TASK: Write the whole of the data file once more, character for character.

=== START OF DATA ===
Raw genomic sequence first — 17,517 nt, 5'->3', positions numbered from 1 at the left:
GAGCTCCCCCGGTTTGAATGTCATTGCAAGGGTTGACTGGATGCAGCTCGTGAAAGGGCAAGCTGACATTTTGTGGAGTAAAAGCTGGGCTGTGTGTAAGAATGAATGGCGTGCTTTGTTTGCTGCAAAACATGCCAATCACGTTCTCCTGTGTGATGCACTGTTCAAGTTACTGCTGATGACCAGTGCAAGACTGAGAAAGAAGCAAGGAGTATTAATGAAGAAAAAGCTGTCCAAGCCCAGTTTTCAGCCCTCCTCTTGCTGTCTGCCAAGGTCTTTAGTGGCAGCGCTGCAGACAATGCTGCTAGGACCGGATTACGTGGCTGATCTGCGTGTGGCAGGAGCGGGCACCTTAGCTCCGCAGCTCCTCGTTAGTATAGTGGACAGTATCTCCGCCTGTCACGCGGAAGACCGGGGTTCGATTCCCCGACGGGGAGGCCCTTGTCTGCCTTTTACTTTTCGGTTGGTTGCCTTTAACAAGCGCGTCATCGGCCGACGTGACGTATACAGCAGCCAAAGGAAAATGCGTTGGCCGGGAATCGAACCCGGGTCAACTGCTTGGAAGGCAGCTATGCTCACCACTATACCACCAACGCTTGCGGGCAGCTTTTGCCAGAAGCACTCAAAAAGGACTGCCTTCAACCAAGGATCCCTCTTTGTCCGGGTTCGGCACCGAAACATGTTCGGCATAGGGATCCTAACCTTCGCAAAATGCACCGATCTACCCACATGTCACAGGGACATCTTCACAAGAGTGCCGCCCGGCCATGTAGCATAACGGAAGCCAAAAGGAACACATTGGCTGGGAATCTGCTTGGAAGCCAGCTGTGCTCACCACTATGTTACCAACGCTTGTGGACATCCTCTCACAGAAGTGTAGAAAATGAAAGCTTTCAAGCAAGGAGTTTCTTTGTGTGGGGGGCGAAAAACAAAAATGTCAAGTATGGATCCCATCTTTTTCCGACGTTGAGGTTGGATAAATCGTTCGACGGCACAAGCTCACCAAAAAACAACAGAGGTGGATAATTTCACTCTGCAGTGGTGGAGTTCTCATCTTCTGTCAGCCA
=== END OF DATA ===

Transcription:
Raw genomic sequence first — 17,517 nt, 5'->3', positions numbered from 1 at the left:
GAGCTCCCCCGGTTTGAATGTCATTGCAAGGGTTGACTGGATGCAGCTCGTGAAAGGGCAAGCTGACATTTTGTGGAGTAAAAGCTGGGCTGTGTGTAAGAATGAATGGCGTGCTTTGTTTGCTGCAAAACATGCCAATCACGTTCTCCTGTGTGATGCACTGTTCAAGTTACTGCTGATGACCAGTGCAAGACTGAGAAAGAAGCAAGGAGTATTAATGAAGAAAAAGCTGTCCAAGCCCAGTTTTCAGCCCTCCTCTTGCTGTCTGCCAAGGTCTTTAGTGGCAGCGCTGCAGACAATGCTGCTAGGACCGGATTACGTGGCTGATCTGCGTGTGGCAGGAGCGGGCACCTTAGCTCCGCAGCTCCTCGTTAGTATAGTGGACAGTATCTCCGCCTGTCACGCGGAAGACCGGGGTTCGATTCCCCGACGGGGAGGCCCTTGTCTGCCTTTTACTTTTCGGTTGGTTGCCTTTAACAAGCGCGTCATCGGCCGACGTGACGTATACAGCAGCCAAAGGAAAATGCGTTGGCCGGGAATCGAACCCGGGTCAACTGCTTGGAAGGCAGCTATGCTCACCACTATACCACCAACGCTTGCGGGCAGCTTTTGCCAGAAGCACTCAAAAAGGACTGCCTTCAACCAAGGATCCCTCTTTGTCCGGGTTCGGCACCGAAACATGTTCGGCATAGGGATCCTAACCTTCGCAAAATGCACCGATCTACCCACATGTCACAGGGACATCTTCACAAGAGTGCCGCCCGGCCATGTAGCATAACGGAAGCCAAAAGGAACACATTGGCTGGGAATCTGCTTGGAAGCCAGCTGTGCTCACCACTATGTTACCAACGCTTGTGGACATCCTCTCACAGAAGTGTAGAAAATGAAAGCTTTCAAGCAAGGAGTTTCTTTGTGTGGGGGGCGAAAAACAAAAATGTCAAGTATGGATCCCATCTTTTTCCGACGTTGAGGTTGGATAAATCGTTCGACGGCACAAGCTCACCAAAAAACAACAGAGGTGGATAATTTCACTCTGCAGTGGTGGAGTTCTCATCTTCTGTCAGCCA